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The Centre for the Study of Global Human Movement


Myanmar Desk

Convenor: Eolene Boyd-MacMillan


Since the end of the Second World War, Myanmar has been in what is often described as the world’s longest-running civil war. In February 2021, the Myanmar military staged a coup, over-throwing the democratically elected government. This sparked protests around the country and led to state violence. Overall, more than 1 in 10 people from Myanmar reside abroad—a figure that does not include people who have forsaken Myanmar citizenship for a new passport. In 2022, Myanmar was ranked 4th globally as the origin country of 1.3 million refugees and asylum seekers, including people in refugee-like situations. Inside the country, the numbers are equally striking. One and a half million are internally displaced people (of which 1.2 million were displaced in 2022 alone) and 630,000 are stateless persons in Myanmar. Countries with the most stateless people also include Bangladesh (952,300) and Thailand (574,200), intricately connected to the situation in Myanmar. Further, 1 in 5 people in Myanmar is an internal migrant—meaning they currently live outside their hometown—usually for economic reasons. In 2022, the Myanmar-Thailand migration channel was the 15th biggest in the world with just under 2 million migrant workers. Considering the relatively modest population of Myanmar (around 54.5 million), if there were a ranking by proportion of the total population, this would be much higher. These figures are increasing - as of October 2022, IOM estimates that approximately 40,000 Myanmar nationals are leaving the country monthly for conflict-related but also economic and other reasons, through a range of regular and irregular pathways, with the majority migrating to Thailand. Additionally, given that many migrant workers are undocumented, and considering the negative impact of the COVID-19 pandemic and the military coup domestically, the real figures are likely to be even higher.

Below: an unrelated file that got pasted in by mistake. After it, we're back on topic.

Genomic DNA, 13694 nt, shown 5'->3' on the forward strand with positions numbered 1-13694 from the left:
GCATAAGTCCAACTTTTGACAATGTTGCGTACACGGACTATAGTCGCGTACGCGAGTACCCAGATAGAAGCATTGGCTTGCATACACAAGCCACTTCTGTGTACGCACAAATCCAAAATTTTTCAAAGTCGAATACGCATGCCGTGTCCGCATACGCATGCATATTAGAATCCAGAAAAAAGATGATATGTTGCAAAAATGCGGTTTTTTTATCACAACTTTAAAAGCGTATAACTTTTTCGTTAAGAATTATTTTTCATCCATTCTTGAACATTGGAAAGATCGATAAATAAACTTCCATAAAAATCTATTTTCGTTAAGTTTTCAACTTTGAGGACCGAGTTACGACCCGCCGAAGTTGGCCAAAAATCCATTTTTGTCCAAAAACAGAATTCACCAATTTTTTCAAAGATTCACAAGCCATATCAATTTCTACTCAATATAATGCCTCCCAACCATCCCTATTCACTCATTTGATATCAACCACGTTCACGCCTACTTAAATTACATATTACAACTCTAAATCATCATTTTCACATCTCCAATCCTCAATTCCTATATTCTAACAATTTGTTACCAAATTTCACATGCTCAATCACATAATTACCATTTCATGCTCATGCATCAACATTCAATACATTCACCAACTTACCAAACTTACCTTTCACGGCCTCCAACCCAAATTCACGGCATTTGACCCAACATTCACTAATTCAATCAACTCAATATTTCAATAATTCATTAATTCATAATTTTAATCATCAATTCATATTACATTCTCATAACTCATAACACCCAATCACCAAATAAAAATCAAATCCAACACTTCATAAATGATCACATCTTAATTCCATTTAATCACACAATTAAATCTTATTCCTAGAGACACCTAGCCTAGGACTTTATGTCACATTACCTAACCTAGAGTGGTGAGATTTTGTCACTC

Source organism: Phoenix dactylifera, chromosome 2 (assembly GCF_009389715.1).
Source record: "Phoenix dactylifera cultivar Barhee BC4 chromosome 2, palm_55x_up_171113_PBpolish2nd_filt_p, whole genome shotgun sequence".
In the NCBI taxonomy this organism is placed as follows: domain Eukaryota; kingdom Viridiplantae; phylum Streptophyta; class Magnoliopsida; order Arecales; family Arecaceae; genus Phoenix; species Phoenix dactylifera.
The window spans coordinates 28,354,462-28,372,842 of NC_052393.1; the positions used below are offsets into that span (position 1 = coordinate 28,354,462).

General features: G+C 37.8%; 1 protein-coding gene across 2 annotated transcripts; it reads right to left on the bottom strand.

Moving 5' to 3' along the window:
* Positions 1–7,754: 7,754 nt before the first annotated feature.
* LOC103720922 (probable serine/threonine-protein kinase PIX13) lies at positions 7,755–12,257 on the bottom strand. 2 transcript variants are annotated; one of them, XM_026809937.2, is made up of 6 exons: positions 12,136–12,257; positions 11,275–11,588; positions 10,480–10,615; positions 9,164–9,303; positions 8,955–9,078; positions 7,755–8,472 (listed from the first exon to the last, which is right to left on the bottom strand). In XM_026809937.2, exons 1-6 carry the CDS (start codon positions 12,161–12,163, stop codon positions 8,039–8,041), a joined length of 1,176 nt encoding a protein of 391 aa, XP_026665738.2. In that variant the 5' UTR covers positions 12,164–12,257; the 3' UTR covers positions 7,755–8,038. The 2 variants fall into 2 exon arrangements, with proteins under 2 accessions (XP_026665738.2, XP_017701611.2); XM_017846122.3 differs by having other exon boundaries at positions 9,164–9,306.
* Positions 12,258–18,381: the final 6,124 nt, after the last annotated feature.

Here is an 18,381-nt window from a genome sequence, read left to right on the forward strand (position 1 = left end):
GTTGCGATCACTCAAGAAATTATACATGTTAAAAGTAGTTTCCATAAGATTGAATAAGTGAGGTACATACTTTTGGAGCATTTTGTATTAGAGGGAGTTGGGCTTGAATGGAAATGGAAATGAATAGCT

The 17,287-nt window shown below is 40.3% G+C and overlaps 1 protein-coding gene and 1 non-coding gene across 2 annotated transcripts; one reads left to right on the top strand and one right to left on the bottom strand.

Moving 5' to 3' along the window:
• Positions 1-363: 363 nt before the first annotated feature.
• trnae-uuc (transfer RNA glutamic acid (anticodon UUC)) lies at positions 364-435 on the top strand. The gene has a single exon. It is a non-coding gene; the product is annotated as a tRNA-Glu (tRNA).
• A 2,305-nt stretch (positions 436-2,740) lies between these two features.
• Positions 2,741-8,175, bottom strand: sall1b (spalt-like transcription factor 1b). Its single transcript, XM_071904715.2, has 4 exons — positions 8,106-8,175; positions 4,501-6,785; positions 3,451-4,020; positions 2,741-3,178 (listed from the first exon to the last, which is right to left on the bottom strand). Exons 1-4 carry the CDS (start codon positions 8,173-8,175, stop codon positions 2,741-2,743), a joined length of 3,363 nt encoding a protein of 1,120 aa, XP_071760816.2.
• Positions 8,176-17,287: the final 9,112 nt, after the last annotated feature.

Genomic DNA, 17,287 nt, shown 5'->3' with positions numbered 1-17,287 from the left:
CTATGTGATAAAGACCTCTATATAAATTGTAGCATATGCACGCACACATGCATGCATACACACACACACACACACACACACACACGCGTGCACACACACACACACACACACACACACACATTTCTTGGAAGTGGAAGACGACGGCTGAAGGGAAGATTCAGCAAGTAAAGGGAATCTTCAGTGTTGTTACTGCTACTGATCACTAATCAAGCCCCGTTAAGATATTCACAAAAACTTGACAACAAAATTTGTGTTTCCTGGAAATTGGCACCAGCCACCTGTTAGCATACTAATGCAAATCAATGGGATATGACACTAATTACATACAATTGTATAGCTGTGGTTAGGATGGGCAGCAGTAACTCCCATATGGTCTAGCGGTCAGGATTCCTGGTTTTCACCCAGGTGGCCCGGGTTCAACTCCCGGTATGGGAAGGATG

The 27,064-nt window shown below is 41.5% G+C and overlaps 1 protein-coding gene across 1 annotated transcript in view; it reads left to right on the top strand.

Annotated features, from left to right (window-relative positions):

Myanmar is home to 135 ethnic groups, most with their own languages, all with their own cultural expressions and practices. Of course, decades of conflict have had an impact on the people of Myanmar. The objective of the desk is to bring people together who are from, in and engaged with Myanmar in some way, to explore and increase understanding in a range of areas on specific topics, such as mental health and education, and to engage in research, practice and constructive engagements at home and abroad.



Opportunities to discuss research and initiatives on Myanmar (including those forcibly displaced to Bangladesh, Thailand and/or the wider diaspora). Our aim is for cooperative collaboration through mutual listening and learning, guided by those in and from Myanmar and the surrounding region. Please see the Centre's events page.

12 July 2023

25 October 2023



Maha Y. See, PsyD, Clinical Psychology, founded Myanmar Clinical Psychology Consortium (MCPC) in Yangon in 2017, which is now nested under Community Mental Health International ( He has been a professional in mental health services since 2006. He began his career working with refugees from Burma in the U.S. and has been a community worker in the health and human services space for 30 years. Maha was born and partly educated in Burma and speaks, reads and writes Burmese.  


Charlie Artingstoll is a social entrepreneur and runs Sin Sar Bar, a social change organisation in Myanmar . He graduated in Politics, Psychology and Sociology from King’s College in 2014, and moved to Myanmar, where he lived until 2021. He speaks and can read and write Burmese. His speciality is project management and ways in which creative artist advocacy — use of social media influencers, and creative content such as illustrations and animations — can be used to influence and educate people’s opinions on public issues, such as mental health, human rights and financial literacy, for example. He has also started two watch companies - Burma Watches and Siam Watch Company - that work with local artisans in Myanmar and Thailand respectively.